SPECIES

Golden Eagle Aquila chrysaetos

Todd E. Katzner, Michael N. Kochert, Karen Steenhof, Carol L. McIntyre, Erica H. Craig, and Tricia A. Miller
Version: 2.0 — Published September 17, 2020

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Adult

Very large with long wings. All dark brown, with slightly paler flight feathers. Golden nape can be seen from some angles.

Immature

Very large with long wings. All dark brown, with white patches at the base of the primaries in the wing, and at the base of the tail. Golden nape can be seen from some angles.

Adult

Very large with strongly hooked bill. All dark brown, with contrasting golden-brown nape.

Immature

Very large with strongly hooked bill. All dark brown, with contrasting golden-brown nape. Immatures have a white base to the tail, visible from some angles.

Immature (with Bald Eagle)

Very large with long wings. All dark brown, with white patches at the base of the primaries in the wing, and at the base of the tail. Golden nape can be seen from some angles. (Golden Eagle at right; Bald Eagle at left.)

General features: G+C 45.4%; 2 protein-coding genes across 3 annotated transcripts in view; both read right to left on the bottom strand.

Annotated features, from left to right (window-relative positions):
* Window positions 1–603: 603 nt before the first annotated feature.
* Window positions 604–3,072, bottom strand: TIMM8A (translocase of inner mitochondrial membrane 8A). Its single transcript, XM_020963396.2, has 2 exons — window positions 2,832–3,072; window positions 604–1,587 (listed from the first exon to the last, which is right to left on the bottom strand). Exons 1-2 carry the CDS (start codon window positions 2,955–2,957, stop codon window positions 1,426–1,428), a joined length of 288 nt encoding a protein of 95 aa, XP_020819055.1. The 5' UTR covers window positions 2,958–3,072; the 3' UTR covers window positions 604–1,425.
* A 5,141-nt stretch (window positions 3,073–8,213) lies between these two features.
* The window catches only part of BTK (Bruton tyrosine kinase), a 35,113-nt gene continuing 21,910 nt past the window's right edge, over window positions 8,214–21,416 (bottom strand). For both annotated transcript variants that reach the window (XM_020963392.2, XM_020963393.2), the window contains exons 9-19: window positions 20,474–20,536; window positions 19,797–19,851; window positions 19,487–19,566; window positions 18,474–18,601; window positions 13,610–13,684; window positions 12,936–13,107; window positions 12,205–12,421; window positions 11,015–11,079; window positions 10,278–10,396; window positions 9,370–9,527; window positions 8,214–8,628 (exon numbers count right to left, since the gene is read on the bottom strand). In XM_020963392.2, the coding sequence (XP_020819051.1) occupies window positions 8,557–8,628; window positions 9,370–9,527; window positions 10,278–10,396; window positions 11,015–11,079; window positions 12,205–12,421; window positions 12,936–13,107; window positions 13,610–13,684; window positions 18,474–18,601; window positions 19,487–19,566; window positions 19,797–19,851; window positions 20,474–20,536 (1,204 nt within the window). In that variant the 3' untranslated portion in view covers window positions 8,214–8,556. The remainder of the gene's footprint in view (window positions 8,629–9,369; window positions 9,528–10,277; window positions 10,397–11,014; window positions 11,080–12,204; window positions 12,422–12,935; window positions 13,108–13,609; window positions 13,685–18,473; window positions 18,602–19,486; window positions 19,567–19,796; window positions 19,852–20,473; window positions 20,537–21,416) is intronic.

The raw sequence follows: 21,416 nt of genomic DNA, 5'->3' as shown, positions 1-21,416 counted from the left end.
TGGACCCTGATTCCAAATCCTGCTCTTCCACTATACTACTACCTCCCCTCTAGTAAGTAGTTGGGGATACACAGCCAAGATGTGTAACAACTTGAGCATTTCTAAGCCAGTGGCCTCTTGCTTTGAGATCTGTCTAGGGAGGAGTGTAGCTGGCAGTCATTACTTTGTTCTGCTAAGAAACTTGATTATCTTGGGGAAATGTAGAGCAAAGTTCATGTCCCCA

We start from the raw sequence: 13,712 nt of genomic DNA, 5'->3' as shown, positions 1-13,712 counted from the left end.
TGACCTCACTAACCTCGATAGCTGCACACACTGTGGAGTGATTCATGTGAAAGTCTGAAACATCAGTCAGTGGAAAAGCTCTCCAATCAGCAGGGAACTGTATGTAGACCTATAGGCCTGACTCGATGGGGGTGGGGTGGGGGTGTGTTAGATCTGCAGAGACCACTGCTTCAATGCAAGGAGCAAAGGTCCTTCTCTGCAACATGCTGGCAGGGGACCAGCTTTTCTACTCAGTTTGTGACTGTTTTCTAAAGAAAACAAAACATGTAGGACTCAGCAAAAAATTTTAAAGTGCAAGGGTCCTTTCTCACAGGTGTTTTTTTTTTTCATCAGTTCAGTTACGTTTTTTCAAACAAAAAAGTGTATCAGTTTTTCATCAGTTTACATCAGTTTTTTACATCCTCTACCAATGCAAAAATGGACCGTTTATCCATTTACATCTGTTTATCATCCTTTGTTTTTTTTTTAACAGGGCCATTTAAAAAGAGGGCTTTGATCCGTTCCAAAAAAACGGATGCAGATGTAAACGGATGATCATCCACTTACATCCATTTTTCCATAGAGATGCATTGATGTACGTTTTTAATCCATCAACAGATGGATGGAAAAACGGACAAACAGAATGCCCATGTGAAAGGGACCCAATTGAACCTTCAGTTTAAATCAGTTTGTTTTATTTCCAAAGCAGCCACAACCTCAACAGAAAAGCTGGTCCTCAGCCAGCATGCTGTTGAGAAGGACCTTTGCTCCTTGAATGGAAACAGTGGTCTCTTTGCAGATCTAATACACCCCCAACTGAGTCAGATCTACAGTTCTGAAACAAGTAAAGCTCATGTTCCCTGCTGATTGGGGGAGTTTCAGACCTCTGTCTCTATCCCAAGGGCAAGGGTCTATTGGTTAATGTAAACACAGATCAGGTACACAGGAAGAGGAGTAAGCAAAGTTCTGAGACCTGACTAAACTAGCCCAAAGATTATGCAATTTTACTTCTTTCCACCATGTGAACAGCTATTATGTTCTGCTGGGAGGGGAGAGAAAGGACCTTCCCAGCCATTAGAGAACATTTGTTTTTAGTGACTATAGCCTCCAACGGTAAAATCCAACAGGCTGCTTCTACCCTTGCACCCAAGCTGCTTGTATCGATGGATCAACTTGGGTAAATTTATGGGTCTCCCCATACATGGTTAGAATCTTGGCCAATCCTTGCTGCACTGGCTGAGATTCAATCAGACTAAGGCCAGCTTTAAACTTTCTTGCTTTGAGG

Adult

Constructs large stick nests, usually in large trees.

Habitat

Occurs in a wide variety of habitats, usually in fairly open areas and/or near large cliffs.

Juvenile Golden Eagle (below) and Juvenile Bald Eagle (above).
Immature Golden Eagle (left) and immature Bald Eagle (right).
Immature Golden Eagle (left) with Turkey Vulture (Cathartes aura) (right).
Immature Golden Eagle (left) with Turkey Vulture (Cathartes aura) (right).
Immature Golden Eagle (left) with Steppe Eagle (right) (Aquila nipalensis).
Immature Golden Eagle (above) with Steppe Eagle (below) (Aquila nipalensis).
Immature Golden Eagle with Eurasian Griffon (Gyps fulvus).
Downy nestling.
Downy nestlings.
Fresh fall juvenile

Note uniform-age primaries and secondaries, white-based tail with clear-cut black tip.

Juvenile on spring migration